Laxman Behera, a defence expert at government-funded Jawaharlal Nehru University in New Delhi, said the hike in the defence budget was “reasonable but not sufficient”, considering requirements for military modernisation.
“The government has tried to allocate reasonable funds for defence forces while balancing other priorities during the pre-election budget,” he said, noting India needed more funds in view of growing friction with China along disputed borders.
The total Indian defence budget, estimated at about 2% of GDP, is still lower than China’s 1.45 trillion yuan ($230 billion) in allocations for 2022, which New Delhi sees as posing a threat to neighbours including India and Japan, read the report.
“The overall increase in the armed forces’ budget is as anticipated, but likely lower than what they asked for to beef up operational capabilities,” said Amit Cowshish, former financial adviser for acquisitions at the Defence Ministry.
India plans to spend near 242 billion rupees ($3 billion) for naval fleet construction and 571.4 billion rupees ($7 billion) for air force procurements including more aircraft, the latest budget document showed.
The South Asian giant employs 1.38 million people in its armed forces, with large numbers deployed along borders with nuclear-armed rivals China and Pakistan.
Although the defence budget allocations fell short of military expectations, they are likely to grow as the economy recovers from two years of pandemic curbs, according to Behera.
India and China share a 3,500-kilometre (2,100-mile) frontier that has been disputed since the 1950s. The two sides went to war over it in 1962.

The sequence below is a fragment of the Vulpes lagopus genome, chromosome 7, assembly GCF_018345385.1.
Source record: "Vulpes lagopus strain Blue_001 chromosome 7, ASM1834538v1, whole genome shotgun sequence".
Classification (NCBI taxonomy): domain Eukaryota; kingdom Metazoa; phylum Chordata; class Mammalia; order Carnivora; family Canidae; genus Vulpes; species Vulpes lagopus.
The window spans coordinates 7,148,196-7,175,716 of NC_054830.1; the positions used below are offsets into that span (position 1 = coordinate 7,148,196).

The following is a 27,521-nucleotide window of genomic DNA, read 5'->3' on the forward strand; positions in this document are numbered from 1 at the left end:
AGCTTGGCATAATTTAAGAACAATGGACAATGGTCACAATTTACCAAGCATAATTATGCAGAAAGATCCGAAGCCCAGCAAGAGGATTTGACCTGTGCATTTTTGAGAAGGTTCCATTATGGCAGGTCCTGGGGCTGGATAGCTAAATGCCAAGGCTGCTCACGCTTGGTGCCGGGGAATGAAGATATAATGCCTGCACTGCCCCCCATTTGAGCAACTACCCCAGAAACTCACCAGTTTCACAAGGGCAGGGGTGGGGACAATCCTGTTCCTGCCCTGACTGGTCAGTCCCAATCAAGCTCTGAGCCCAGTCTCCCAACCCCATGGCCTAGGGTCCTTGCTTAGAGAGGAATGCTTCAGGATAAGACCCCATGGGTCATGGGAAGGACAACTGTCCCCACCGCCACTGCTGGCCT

At least 24 soldiers were killed when the armies of the Asian giants clashed in Ladakh, in the western Himalayas, in 2020 but tensions eased after military and diplomatic talks, Reuters reported.
A fresh clash erupted in the eastern Himalayas in December last year but no deaths were reported.
Families seek loved ones after Pakistan mosque blast kills 100, all but 3 police
Distraught relatives thronged hospitals in Pakistan’s Peshawar on Tuesday to look for their kin a day after a suicide bombing ripped through a crowded mosque in a heavily fortified area of the city, killing 100 people, all but three of them police, Reuters reported.
The attack, in the Police Lines district, was the deadliest in a decade to hit this restive, northwestern city near the Afghan border and comes amid a surge in violence against the police.
“My son, my child,” cried an elderly woman walking alongside an ambulance carrying coffins, as rescue workers stretchered wounded people to a hospital emergency unit.
At least 170 people were wounded in the blast, which demolished the upper storey of the mosque as hundreds of worshippers performed noon prayers, read the report.
Riaz Mahsud, a senior local government official, said the casualty toll was likely to rise as workers searched through the debris.
“So far, 100 bodies have been brought to Lady Reading Hospital,” a spokesman for the largest medical facility in the city, Mohammad Asim, said in a statement.
Interior Minister Rana Sanaullah told parliament that 97 of the 100 were police officials.